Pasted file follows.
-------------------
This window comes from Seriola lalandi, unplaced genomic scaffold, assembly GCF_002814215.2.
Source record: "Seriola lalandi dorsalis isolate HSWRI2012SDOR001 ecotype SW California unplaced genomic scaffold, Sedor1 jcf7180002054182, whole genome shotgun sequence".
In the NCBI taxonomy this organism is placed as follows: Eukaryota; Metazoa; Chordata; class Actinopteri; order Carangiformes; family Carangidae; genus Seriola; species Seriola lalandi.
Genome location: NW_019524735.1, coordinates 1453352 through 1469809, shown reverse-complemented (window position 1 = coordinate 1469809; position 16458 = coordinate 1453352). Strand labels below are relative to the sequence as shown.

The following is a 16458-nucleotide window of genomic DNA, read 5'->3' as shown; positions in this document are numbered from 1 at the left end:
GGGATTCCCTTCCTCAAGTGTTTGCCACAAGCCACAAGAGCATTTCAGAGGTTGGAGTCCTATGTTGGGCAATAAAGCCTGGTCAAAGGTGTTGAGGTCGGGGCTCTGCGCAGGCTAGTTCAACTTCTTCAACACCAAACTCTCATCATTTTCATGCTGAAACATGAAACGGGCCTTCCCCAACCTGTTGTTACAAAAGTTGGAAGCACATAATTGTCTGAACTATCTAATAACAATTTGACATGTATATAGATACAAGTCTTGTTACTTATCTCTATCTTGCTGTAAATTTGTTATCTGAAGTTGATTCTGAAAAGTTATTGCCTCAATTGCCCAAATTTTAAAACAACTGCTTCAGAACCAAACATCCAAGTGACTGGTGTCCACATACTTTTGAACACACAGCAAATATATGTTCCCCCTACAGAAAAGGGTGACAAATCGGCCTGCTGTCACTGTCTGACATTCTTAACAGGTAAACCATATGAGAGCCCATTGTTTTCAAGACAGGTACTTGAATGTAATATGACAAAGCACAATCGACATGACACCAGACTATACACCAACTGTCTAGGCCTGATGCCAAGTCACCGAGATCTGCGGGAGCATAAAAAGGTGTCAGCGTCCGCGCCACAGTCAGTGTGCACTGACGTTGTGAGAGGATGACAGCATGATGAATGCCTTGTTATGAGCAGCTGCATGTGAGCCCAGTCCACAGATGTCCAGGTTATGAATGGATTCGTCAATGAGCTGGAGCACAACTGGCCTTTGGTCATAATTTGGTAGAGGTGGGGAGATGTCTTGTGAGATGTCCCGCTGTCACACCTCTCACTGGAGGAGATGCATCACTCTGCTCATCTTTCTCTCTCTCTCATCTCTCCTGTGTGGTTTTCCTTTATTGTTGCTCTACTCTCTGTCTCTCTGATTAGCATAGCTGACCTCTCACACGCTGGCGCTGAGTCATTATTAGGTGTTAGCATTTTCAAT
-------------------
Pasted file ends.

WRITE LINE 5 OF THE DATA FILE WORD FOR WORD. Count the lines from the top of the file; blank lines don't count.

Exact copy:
The following is a 16458-nucleotide window of genomic DNA, read 5'->3' as shown; positions in this document are numbered from 1 at the left end: